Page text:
A Spring Plate

A Spring Plate

As we have discussed previously, Spring in Britain is not what you might expect in terms of food crops - and this period of very little new produce is known as The Hungry Gap.

In some respects, it compromises the better part of Spring, certainly the early part, but as we leave April and move into May we can start to get excited - the warmer months are here and we are able to prep and cook with fresh, bright and colourful fruits and vegetables.

Of course, you will have continued to see most, if not all, of this produce on the supermarket shelves, as goods are imported from foreign climates - often from as far afield as Thailand, Mexico and Israel. Whilst this may satisfy the customers appetite for variety all year round it has a considerable impact on the environment as the carbon footprint is hefty. Further, it may be full of preservatives to help improve its shelf life - seasonal produce is fresher, tastier and far more nutritious.

So, let’s delve into a few faves that we are excited to fill our plates with this Spring - all home grown, fresh and delicious and remember if you can, support the local community by buying from local greengrocers or ideally directly from farms and farmer's markets.

Starting with the humble potato, but not just any potato - the arrival of the Jersey Royal is joyous and always says summer and alfresco dining is incoming! They have a distinctive nutty flavour but the texture is the highlight, firm yet creamy - a real treat. They are perhaps at their best gently boiled and served with a small knob of butter and perhaps a hint of garlic or fresh herbs. They are a delicious side to simply cooked meat, fish or tofu.  

After the Jersey Royal comes the Cornish Early … taking us through the summer and providing a delicious summery staple to accompany long lazy lunches in the garden - weather permitting, but rest assured they taste equally good sat inside around the kitchen table!

To sit nicely next to the potatoes on the plate, and add a little colour are three green and gorgeous spring vegetables - asparagus, greens and peas.

The green spears of asparagus are full of healthy vitamins - choose firm, vibrant stalks and roast in a little oil. Alternatively, they make a lovely light summery soup and are delicious in a risotto. If cooking you can perhaps take a slightly sadder softer looking bunch as you are cooking them anyway - waste not want not.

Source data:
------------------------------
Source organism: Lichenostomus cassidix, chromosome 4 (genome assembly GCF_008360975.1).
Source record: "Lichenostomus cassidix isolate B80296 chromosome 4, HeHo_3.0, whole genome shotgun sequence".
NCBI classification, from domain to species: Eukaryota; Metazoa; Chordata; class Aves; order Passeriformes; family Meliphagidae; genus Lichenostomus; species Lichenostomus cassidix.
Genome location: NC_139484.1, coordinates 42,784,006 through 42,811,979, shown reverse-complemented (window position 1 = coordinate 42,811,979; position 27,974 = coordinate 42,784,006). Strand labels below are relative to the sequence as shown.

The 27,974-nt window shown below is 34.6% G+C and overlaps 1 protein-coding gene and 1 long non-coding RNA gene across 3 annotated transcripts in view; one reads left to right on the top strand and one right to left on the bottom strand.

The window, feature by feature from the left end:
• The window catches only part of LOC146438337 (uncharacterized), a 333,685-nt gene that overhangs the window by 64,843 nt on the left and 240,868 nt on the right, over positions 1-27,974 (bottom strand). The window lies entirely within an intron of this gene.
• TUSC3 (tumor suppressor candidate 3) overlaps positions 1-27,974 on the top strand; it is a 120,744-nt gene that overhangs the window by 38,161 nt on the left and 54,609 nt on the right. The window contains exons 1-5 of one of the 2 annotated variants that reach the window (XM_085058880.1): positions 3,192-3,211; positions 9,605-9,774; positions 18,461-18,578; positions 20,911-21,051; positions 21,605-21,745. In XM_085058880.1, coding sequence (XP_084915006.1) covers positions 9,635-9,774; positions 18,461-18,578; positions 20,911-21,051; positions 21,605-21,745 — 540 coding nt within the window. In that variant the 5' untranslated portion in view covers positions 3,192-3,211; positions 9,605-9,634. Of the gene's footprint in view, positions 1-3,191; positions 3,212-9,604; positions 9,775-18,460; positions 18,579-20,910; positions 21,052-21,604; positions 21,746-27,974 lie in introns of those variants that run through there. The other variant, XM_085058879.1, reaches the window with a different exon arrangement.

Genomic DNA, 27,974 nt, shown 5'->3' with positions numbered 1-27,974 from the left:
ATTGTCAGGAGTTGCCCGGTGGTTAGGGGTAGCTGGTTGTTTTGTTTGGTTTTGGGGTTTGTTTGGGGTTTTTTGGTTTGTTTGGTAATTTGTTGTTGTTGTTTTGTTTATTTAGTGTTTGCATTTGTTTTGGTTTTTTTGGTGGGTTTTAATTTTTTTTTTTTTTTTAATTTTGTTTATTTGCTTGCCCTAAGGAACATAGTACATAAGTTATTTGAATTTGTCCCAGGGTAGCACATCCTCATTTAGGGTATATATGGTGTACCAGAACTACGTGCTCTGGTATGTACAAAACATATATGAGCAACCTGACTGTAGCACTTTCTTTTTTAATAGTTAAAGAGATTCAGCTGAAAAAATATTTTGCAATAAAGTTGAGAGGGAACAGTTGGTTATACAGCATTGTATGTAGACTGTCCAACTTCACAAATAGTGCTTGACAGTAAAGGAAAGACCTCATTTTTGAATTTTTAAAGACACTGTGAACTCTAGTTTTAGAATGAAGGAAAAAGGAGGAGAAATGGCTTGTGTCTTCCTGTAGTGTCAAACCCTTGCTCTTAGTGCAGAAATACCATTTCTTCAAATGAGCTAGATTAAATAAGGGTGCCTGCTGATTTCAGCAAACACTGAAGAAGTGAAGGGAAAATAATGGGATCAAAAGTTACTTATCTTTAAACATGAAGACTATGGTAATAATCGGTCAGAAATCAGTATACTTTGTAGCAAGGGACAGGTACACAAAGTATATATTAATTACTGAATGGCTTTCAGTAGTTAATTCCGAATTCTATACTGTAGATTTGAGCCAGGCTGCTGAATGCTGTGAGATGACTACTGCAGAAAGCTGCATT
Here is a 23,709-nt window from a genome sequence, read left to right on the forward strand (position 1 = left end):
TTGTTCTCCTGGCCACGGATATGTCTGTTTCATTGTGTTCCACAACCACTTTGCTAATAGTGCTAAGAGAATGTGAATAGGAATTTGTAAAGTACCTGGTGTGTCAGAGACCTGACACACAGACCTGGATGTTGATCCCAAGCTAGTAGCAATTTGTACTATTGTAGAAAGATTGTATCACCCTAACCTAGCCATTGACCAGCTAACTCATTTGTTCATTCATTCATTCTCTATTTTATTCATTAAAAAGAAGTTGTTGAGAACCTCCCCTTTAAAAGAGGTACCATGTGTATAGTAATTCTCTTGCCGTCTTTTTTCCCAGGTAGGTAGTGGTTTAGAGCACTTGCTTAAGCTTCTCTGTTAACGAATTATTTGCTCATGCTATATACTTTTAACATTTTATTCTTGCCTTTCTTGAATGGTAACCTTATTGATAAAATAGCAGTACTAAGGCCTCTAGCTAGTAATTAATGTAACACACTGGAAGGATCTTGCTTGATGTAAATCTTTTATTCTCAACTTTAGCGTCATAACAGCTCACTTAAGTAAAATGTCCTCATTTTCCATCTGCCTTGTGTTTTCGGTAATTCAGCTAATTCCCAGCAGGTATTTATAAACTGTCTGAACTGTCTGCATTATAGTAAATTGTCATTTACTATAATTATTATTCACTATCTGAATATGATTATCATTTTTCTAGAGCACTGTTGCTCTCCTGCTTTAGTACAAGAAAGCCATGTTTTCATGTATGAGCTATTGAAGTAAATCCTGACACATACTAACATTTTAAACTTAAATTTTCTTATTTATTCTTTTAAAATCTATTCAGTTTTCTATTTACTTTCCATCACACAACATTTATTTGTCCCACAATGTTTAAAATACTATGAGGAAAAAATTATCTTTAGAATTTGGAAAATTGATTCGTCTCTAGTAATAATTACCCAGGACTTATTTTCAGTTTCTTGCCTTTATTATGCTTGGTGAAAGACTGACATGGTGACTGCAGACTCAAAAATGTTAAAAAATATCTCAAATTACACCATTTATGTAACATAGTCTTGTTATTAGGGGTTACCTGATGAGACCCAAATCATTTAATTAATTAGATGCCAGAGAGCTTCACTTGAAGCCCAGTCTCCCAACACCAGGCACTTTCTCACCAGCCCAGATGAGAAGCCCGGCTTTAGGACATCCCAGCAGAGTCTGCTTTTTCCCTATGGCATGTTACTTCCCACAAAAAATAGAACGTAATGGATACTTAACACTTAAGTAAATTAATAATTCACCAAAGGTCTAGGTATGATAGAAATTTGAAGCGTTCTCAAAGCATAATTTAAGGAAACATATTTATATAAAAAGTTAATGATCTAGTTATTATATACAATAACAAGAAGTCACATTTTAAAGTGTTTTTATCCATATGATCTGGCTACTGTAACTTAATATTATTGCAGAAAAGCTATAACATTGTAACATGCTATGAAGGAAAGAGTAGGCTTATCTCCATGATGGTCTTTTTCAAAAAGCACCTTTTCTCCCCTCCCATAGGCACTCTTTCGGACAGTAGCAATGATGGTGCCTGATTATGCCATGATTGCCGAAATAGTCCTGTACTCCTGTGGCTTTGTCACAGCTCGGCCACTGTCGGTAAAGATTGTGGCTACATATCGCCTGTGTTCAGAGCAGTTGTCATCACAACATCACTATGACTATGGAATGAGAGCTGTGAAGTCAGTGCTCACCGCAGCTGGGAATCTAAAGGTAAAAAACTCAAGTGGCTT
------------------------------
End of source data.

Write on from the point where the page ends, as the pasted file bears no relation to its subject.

Riverford have a great page all about Asparagus where you can find recipes, learn about three varieties (green, purple and white) and meet some of the growers.

Next, spring greens are the first of the new season cabbages – their dark green leaves are softer than winter cabbages and they are delicious simply sautéed with oil and garlic or perhaps topped with toasted seeds.

Finally peas, we undoubtedly all have a bag of frozen peas in the freezer and they are a great vegetable to add to many meals throughout the year. But fresh spring peas are in season from May to August - and are a great vegetable to add some crunch to a salad or stir fry. You can also enjoy the pea shoots as a fresh garnish for sandwiches.

And onto the sweet tasty delights of seasonal spring fruits - as with vegetables, eating seasonal fruits ensures peak flavour, freshness and goodness.

Whilst rhubarb is actually a vegetable, it's commonly used in sweet dishes so you'll forgive us for mentioning it alongside the fruit. Its bright reddy pink stalks make a pretty filling for a pie or crumble but for a lighter spring pudding, place on top of filo pastry squares for an eye catching tasty tart.

Apricots make their appearance in the spring too - a sweet yet slightly tart flavour they make an excellent jam or topping for yoghurt or simply eaten as a healthy mid afternoon snack.

But, there has to be one standout and that’s the strawberry.

One could go so far as to say there is little as mouthwatering and delicious as a sweet perfectly ripe spring strawberry! They are high in vitamin C and can be eaten on their own as a ‘healthy snack’ or serve swimming in cream for a quintessentially British summer pudding - or to be even more decadent make a pavlova! Of course, you can also chop them and add to cereal and yogurt for a healthy nutritious breakfast and if one or two in the punnet are looking a little worse for wear then don’t discard, just blitz with other ingredients to make a refreshing smoothie.

At The Tale of a Teaspoon - it’s all about sustainability - a big part of which is eating seasonally - so enjoy the bountiful crops of our amazing British Spring fruits and vegetables whilst they are here. Buy from local groceries and farm shops when you can and get geeky about where your food comes from and how it's been grown. Take a moment to savour the smells, tastes and textures because before you know it they will be gone again for another year!